"Everything Is Free" as written by Gillian Howard Welch and David Todd Rawlings....
Everything is free now, that's what they say
Everything I ever done, gonna give it away
Someone hit the big score, they figured it out
They were gonna do it anyway, even if it doesn't pay

I can get a tip jar, gas up the car
Try to make a little change down at the bar
Or I can get a straight job, I done it before
Never minded workin' hard, it's who I'm workin' for

Everything is free now, that's what they say
Everything I ever done, gotta give it away
Someone hit the big score, they figured it out
They were gonna do it anyway, even if it doesn't pay

Every day I wake up, hummin' a song
But I don't need to run around, I just stay at home
And sing a little love song, my lover, myself
If there's something that you wanna hear, you can sing it yourself

'Cause everything is free now, that's what I said
No ones gotta listen to the words in my head
Someone hit the big score, I figured it out
And I'm gonna do it anyway, even if it doesn't pay


Lyrics submitted by HagbardCeline, edited by sarahp

"Everything Is Free" as written by Gillian Howard Welch David Todd Rawlings

Lyrics © Universal Music Publishing Group

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Everything Is Free song meanings
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11 Comments

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  • +3
    General CommentI know this song is about file-sharing, but when I first heard it, that never occurred to me. I was crying by the end of it, because even though I'm not a musician, it still feels really relevant to me.

    As someone who has been in codependent relationships, I felt like the song also illustrated the position of being the "selfless" person in the couple. There's something that feels redeeming about it, because it allows you to disseminate your love/creative power/awareness. But it can also be destructive, because you fall into a place of false martyrdom where the other person becomes dependent upon you, and you gain a sense of importance from it.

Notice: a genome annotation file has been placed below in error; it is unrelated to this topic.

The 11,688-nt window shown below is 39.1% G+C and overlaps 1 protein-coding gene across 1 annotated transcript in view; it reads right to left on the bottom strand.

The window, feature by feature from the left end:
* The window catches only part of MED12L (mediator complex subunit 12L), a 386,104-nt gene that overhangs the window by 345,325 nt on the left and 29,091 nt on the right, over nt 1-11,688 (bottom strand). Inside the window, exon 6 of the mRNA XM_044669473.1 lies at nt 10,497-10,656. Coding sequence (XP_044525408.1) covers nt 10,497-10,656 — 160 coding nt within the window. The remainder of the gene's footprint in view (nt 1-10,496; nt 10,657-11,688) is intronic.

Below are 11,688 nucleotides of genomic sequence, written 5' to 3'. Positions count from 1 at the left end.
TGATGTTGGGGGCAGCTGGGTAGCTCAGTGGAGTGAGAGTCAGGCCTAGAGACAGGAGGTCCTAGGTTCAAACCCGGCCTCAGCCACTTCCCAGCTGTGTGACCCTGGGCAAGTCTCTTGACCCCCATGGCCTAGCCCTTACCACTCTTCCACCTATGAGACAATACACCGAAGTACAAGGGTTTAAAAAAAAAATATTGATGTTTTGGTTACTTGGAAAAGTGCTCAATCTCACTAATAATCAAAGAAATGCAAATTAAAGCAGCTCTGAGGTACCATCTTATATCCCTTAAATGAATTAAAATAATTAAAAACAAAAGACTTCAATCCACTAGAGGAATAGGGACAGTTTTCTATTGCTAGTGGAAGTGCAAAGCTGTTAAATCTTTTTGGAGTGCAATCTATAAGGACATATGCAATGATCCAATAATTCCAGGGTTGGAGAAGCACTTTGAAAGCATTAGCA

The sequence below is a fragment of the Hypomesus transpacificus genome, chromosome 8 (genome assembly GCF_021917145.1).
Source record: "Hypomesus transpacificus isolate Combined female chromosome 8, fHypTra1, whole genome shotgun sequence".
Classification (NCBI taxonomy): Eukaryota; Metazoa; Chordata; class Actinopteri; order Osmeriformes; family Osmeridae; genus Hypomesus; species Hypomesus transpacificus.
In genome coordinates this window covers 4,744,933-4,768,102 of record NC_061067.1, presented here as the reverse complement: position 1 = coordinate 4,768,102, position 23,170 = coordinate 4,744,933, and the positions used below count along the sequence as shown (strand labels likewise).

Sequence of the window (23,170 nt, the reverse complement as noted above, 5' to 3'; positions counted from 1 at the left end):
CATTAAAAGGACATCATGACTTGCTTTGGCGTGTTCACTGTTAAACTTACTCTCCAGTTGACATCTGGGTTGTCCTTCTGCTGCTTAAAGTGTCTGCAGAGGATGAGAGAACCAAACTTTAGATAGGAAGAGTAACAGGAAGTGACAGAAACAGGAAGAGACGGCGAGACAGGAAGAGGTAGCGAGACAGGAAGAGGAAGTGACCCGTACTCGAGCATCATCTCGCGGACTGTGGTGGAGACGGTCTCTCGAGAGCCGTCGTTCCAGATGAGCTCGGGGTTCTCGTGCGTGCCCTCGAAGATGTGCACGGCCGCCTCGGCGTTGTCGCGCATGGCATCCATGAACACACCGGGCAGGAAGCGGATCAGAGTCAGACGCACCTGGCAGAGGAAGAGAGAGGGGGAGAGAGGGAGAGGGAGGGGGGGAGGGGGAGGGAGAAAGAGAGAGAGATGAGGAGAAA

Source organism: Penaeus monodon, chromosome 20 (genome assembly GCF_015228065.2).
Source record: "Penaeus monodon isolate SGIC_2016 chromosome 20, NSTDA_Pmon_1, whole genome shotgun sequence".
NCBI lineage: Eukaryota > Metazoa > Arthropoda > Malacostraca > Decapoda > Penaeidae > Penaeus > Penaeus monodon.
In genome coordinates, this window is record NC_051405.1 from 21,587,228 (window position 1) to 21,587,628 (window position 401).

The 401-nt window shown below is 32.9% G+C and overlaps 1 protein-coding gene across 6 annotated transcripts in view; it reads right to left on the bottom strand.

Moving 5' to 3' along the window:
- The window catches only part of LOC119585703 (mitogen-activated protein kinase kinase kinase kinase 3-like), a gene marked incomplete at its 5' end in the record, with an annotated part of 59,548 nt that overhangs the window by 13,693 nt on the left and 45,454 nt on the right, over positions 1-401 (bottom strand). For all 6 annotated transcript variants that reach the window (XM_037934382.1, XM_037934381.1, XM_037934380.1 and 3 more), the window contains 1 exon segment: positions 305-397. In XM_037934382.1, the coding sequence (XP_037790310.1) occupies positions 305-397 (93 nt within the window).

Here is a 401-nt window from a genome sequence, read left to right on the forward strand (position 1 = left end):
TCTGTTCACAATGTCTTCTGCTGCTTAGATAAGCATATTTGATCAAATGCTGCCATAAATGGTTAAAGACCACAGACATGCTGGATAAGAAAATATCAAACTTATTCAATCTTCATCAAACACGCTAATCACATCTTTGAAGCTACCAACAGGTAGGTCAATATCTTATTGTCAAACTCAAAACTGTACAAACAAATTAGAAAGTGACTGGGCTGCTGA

"Everything is free now, that's what they say
    Everything I ever done, gonna give it away
    Someone hit the big score, they figured it out
    They were gonna do it anyway, even if it doesn't pay"
    -Someone is using her, and her arguable "selflessness" allows her to get used, regardless of the other person's failure to reciprocate (or "pay" her). Even whether they're involved in her life or not, they realize she is still going to be a person with her shit straight, doing what she needs to be doing. Therefore, there's no harm done in milking her.

    "Or I can get a straight job, I done it before
    Never minded workin' hard, it's who I'm workin' for"
    -This is where the narrator acknowledges that doing what she needs to be doing to help herself may not be as simple as it sounds. Whereas previously the song was content in concluding she was "gonna do it anyway", regardless of how the other party treated her, she now realizes that if other people are involved, their intentions and her response can affect the integrity of the whole action.

    "Every day I wake up, hummin' a song
    But I don't need to run around, I just stay at home
    And sing a little love song, my lover, myself
    If there's something that you wanna hear, you can sing it yourself"
    -This is where I feel as though the narrator begins to realize that maybe her actions are not so selfless, and that in the end what matters is that everyone ultimately holds themselves accountable for their position. The narrator knows what she needs to be doing, which is making music, but also realizes that this need can be satiated without involving people who will take advantage of it. This may be the best route, because those opportunists will be forced to "sing it themselves"- pretty much the "tough love" concept. In the end, it's better for everyone.